Morgan le Fay

/mawr"geuhn leuh fay"/, Celtic and Arthurian Legend.
the fairy sister of King Arthur.

* * *

("Morgan the Fairy") Enchantress in Arthurian legend.

Skilled in the arts of healing and changing shape, she ruled Avalon, the island where King Arthur retreated to be healed of his wounds after his last battle. She had learned her magic powers from books and from Merlin. In other stories she is Arthur's sister and enemy, and seduces him to produce a son who later kills Arthur.

* * *

▪ legendary figure
      fairy enchantress of Arthurian legend and romance.

      Geoffrey of Monmouth's Vita Merlini (c. 1150) named her as the ruler of Avalon, a marvelous island where King Arthur was to be healed of his wounds, and it described her as skilled in the arts of healing and of changing shape. In Chrétien de Troyes's romance of Erec (c. 1165), she first appeared as King Arthur's sister. In 12th- and 13th-century elaborations of Arthurian legend, two themes, of healing and of hostility (owing to unrequited love), were developed: in the early 13th-century Vulgate cycle, for example, she was responsible for stirring up trouble between Arthur and his queen, Guinevere, yet finally appeared as a beneficent figure conveying Arthur to Avalon. Her magic powers were explained as learned from books and from the enchanter Merlin. Although later versions of the legend placed Arthur's death in a Christian context, traditions of a living Arthur being tended by Morgan le Fay (until the time should come for him to return to his kingdom) survived in some 13th- and 14th-century texts, many of them associated with Sicily—perhaps taken there by Norman conquerors—where the term Fata Morgana is still used to designate a mirage sometimes seen in the Strait of Messina.

* * *

Universalium. 2010.

Look at other dictionaries:

  • Morgan le Fay — Morgan le Fay, von Anthony Frederick Sandys, 1864. Morgan le Fay, auch bekannt als Morgaine, Morgain oder Morgana und unter weiteren Namen, wie zum Beispiel im Mittelhochdeutschen: Feimorgan oder Famurgan, ist eine wichtige weibliche Figur in der …   Deutsch Wikipedia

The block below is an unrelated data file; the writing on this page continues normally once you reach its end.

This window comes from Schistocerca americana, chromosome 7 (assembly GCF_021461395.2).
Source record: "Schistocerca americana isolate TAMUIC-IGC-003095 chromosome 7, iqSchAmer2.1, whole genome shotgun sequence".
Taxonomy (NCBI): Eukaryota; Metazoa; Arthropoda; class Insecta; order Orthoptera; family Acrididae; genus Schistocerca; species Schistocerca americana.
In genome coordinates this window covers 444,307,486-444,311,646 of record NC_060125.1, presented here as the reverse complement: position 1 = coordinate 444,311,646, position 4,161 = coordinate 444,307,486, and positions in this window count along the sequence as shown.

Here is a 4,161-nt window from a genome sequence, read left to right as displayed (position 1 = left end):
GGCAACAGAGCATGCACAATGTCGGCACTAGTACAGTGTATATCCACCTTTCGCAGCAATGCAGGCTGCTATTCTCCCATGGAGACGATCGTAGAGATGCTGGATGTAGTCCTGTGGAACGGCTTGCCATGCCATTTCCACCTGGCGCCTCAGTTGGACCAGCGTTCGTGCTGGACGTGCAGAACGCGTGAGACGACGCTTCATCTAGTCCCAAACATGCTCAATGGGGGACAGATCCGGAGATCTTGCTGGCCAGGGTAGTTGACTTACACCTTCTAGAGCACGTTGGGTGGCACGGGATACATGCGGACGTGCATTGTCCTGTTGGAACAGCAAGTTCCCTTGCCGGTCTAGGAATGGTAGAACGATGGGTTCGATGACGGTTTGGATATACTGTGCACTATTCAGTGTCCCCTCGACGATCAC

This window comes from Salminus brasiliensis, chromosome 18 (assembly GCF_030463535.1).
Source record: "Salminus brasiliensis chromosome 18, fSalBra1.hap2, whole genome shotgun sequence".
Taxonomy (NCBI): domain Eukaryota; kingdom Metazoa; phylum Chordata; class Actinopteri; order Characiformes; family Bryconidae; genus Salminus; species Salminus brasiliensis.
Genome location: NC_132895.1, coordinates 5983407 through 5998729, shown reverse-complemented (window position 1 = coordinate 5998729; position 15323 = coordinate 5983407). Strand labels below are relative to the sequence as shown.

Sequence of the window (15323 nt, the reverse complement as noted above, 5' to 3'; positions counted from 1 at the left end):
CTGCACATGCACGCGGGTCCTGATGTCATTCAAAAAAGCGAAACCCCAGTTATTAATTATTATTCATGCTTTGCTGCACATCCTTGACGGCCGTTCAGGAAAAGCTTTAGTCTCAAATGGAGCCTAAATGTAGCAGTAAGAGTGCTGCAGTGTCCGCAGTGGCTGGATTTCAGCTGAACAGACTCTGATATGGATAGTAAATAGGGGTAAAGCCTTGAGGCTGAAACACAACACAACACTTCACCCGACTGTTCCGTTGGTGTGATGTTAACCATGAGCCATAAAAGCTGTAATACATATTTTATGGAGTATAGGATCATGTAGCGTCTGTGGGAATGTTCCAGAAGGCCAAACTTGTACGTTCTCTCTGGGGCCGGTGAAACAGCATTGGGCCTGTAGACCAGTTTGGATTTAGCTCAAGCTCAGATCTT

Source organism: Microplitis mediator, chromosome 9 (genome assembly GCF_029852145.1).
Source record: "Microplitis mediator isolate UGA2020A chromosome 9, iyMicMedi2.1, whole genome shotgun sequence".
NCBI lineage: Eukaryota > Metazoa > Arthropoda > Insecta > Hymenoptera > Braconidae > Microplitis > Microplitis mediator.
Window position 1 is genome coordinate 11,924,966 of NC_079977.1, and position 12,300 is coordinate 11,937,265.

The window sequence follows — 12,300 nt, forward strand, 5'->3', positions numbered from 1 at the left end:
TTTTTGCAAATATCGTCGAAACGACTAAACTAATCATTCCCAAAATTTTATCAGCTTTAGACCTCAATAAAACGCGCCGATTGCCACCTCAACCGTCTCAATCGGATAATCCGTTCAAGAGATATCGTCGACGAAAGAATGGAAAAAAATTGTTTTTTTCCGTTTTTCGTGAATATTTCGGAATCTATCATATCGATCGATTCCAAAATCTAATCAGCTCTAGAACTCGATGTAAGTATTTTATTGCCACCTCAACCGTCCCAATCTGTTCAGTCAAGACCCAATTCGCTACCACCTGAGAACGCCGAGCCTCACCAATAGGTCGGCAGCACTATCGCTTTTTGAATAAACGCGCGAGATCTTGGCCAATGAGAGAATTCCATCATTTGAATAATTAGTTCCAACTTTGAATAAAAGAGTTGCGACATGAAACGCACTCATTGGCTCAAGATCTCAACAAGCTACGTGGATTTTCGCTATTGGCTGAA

• Morgan Le Fay — Personnage de fiction apparaissant dans Spider Woman Alias Morganna Le Fay Naissance …   Wikipédia en Français

  • Morgan le Fay — (izg. mórgan l fèj) ž DEFINICIJA mit. moćna čarobnica iz legendi o kralju Arthuru; vladarica Avalona, otoka na kojem je kralj Arthur liječio svoje rane; prema anglosaksonskoj predaji, prema njoj je nazvana pojava fatamorgane u Mesinskom tjesnacu …   Hrvatski jezični portal

  • Morgan le Fay — [môr΄gən lə fā′] n. [OFr Morgain la fée, lit., Morgan the fairy < Celt, as in OIr Morrigain, queen of the incubi, sorceress < * mor < IE base * mori (see MARE3) + OIr rigain, queen < IE base * reg , to rule: see REGAL] Arthurian… …   English World dictionary

  • Morgan le Fay — For other uses, see Morgan le Fay (disambiguation). Morgan le Fay, by Anthony Frederick Sandys (1829–1904), 1864 (Birmingham Art Gallery): a spell brewing Morgaine distinctly of Tennyson s generation. Morgan le Fay /ˈmɔrɡən lə ˈfeɪ/,… …   Wikipedia

  • Morgan le Fay — /mɔgən lə ˈfeɪ/ (say mawguhn luh fay) noun Celtic and Arthurian Legend the fairy sister of King Arthur. Also, Morgain le Fay, Morgana /mɔˈganə/ (say maw gahnuh) …   Australian English dictionary

  • Morgan le Fay — Mor|gan le Fay an evil ↑sorceress (=a woman who has magic powers) who is the ↑half sister of King Arthur in old stories …   Dictionary of contemporary English

  • Morgan le Fay — Mor•gan le Fay [[t]ˈmɔr gən lə ˈfeɪ[/t]] n. myt lit. an enchantress in Arthurian legend …   From formal English to slang

  • Morgan le Fay — noun (Arthurian legend) a wicked enchantress who was the half sister and enemy of King Arthur • Hypernyms: ↑fairy, ↑faery, ↑faerie, ↑fay, ↑sprite …   Useful english dictionary

  • Morgan le Fay — noun Etymology: Old French Morgain la fee Morgan the fairy Date: 15th century a sorceress and sister of King Arthur …   New Collegiate Dictionary

Share the article and excerpts

Direct link
Do a right-click on the link above
and select “Copy Link”

We are using cookies for the best presentation of our site. Continuing to use this site, you agree with this.